The live-in landlord of a missing Calgary woman and toddler says he has been left with no means of communicating with the outside world as he continues to await an update from police.

While a CTV Calgary camera rolled, Robert Leeming told a reporter with the United Kingdom’s Daily Mirror Wednesday night that he has ‘very little trust for the world right now’.

“You’re guilty before you’re proven innocent,” said Leeming during the interview conducted at the entrance to his townhouse in the southeast community of Cranston. “I’m exhausted. I clearly would not have been let back in my house if anything was untoward. Everybody seems to make their mind up.”

The 34-year-old says he was arrested by police and interviewed in connection with the disappearance of his tenants, Jasmine Lovett and Lovett’s daughter 22-month old Aliyah Sanderson, a disappearance that is now considered to be a double-homicide. As of Thursday evening, there have been no charges laid in connection with the investigation.  

“When I last saw Jasmine she was fine,” said Leeming. “They were both sitting down here (gesturing towards sofa in the front room of his townhouse. I left to go and see another girl.”

Leeming confirms he has had a girlfriend for the last few months, ‘I’ve not been seeing her that long’, and that he and Lovett had been friends who got on really well and helped each other.

According to police, Lovett was alive on Tuesday, April 16 but no one has heard from her since. Her bank card was used two days later to buy something online but police have not confirmed who made the purchase.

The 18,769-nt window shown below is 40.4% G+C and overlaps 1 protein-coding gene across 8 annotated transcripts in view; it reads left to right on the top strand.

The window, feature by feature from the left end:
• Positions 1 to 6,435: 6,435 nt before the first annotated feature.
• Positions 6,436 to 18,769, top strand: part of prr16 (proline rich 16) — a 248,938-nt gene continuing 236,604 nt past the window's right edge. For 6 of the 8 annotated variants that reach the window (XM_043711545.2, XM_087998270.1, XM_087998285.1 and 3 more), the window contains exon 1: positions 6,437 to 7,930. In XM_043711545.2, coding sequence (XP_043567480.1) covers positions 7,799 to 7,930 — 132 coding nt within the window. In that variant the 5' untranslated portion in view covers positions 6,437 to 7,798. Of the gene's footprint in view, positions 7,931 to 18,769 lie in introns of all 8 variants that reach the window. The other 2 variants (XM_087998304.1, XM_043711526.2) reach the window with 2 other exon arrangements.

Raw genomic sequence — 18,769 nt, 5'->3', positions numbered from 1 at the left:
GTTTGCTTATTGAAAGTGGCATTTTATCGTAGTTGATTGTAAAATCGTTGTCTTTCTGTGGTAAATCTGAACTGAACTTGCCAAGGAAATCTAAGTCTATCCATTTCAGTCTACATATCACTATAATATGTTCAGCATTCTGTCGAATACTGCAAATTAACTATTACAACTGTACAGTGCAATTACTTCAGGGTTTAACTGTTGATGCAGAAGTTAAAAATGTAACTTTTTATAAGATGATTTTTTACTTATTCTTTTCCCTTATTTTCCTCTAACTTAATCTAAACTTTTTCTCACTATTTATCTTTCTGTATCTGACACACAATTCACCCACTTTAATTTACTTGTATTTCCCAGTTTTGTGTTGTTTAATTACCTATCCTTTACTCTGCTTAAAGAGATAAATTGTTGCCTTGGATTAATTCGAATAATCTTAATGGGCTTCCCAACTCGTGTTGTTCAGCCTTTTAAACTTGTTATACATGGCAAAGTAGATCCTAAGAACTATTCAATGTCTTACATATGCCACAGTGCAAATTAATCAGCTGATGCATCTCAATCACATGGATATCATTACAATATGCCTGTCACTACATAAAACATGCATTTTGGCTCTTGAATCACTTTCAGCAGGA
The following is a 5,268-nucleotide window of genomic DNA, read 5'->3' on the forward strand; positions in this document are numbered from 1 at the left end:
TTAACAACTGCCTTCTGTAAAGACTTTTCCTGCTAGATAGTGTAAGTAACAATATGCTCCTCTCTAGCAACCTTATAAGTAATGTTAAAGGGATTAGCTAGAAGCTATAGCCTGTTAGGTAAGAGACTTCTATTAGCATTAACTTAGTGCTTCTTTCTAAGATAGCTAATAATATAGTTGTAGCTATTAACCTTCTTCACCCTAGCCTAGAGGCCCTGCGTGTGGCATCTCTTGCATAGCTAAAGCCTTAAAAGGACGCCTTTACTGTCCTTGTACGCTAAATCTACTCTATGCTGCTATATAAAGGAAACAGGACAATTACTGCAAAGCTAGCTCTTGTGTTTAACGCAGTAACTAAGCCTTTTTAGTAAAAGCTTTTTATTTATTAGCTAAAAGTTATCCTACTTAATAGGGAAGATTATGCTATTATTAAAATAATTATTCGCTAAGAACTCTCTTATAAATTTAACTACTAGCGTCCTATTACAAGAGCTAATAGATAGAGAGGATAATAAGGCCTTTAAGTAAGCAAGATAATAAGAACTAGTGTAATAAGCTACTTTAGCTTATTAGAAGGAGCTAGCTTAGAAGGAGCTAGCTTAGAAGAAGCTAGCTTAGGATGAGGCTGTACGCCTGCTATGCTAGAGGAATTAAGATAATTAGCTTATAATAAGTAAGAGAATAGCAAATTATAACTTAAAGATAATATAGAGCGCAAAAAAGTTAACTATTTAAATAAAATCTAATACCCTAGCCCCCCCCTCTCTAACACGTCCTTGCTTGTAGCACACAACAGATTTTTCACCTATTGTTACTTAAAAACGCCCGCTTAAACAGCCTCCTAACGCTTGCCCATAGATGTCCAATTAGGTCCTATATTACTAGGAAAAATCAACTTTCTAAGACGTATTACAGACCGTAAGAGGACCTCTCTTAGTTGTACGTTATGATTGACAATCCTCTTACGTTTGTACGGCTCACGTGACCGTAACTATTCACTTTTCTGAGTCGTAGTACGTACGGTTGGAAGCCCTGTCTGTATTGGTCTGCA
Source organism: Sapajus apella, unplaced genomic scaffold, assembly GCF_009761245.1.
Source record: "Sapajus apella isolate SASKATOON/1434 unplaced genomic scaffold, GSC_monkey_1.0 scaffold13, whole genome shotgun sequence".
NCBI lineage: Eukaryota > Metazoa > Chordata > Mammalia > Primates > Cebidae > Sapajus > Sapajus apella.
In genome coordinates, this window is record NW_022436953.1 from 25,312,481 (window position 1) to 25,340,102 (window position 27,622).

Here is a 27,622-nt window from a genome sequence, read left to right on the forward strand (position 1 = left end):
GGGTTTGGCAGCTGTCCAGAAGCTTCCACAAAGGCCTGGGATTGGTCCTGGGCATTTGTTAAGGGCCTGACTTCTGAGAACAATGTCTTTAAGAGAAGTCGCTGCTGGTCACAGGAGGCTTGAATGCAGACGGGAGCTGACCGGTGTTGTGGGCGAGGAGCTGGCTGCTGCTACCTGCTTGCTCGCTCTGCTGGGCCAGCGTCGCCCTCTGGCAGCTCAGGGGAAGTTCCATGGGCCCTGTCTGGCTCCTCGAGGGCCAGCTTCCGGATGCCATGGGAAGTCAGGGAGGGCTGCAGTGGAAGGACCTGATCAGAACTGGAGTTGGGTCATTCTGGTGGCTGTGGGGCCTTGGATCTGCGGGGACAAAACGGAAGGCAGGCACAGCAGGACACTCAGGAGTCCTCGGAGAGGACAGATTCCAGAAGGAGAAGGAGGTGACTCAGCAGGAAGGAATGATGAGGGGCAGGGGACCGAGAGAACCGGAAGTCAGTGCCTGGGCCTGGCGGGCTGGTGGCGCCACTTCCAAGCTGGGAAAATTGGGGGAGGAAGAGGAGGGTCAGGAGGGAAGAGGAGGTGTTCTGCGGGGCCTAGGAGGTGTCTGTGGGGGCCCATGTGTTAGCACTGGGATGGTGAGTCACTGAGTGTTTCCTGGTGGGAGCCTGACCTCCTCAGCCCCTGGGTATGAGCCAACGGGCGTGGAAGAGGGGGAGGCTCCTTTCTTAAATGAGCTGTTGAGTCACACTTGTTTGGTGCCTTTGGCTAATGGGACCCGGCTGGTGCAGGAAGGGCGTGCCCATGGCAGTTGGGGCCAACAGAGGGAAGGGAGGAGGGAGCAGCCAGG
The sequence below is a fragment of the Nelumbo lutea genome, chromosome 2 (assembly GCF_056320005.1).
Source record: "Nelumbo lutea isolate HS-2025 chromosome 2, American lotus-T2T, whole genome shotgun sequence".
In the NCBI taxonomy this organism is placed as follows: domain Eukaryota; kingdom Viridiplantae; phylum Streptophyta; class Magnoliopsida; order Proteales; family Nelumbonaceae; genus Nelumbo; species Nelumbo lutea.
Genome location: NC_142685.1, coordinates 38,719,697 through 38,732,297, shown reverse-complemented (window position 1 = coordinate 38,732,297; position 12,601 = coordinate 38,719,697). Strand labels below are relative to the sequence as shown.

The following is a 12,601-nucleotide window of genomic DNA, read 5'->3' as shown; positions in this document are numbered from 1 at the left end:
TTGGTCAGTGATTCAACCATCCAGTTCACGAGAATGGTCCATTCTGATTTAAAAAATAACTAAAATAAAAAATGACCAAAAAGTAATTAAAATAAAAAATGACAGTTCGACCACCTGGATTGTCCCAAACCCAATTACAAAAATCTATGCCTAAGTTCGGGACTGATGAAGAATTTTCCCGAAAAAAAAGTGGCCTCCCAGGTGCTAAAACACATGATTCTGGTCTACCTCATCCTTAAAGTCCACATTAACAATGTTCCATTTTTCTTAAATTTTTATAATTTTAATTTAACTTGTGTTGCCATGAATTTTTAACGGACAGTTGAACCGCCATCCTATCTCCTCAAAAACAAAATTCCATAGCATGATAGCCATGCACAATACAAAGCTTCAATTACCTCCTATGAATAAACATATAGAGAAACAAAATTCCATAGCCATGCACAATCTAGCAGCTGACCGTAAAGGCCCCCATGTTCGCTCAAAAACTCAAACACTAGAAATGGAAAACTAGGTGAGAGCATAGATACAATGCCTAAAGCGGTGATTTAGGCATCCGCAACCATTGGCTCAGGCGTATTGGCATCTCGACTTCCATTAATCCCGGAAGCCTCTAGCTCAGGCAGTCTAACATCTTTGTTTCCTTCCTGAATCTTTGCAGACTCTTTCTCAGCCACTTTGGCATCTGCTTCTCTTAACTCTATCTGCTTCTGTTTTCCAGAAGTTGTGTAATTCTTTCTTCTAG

Leeming remains steadfast in declaring that he is not responsible for the disappearance and says, since his release from custody on Friday, April 26, he has not been talking with anyone. “I don’t have a vehicle. I don’t have a phone. I don’t have a computer. I have got some food.”

He says his lawyer has told him not to say anything and that’s why he has ‘laid low for a while’. “I think it’s best just to let the police do their job and not cause any further issues for them so I can get cleared,” explained Leeming. “My biggest concern is causing a difficulty with the police and, right now, I don’t want to do that. The attention should not be on me.”

The British citizen says he has permanent resident status in Canada and still has access to his passport but has ‘no intention of going back’ to the U.K.

When the Daily Mirror reporter asked if there was anything the news organization could do for him, Leeming let out a laugh and said ‘find them’.

With files from CTV's Kathy Le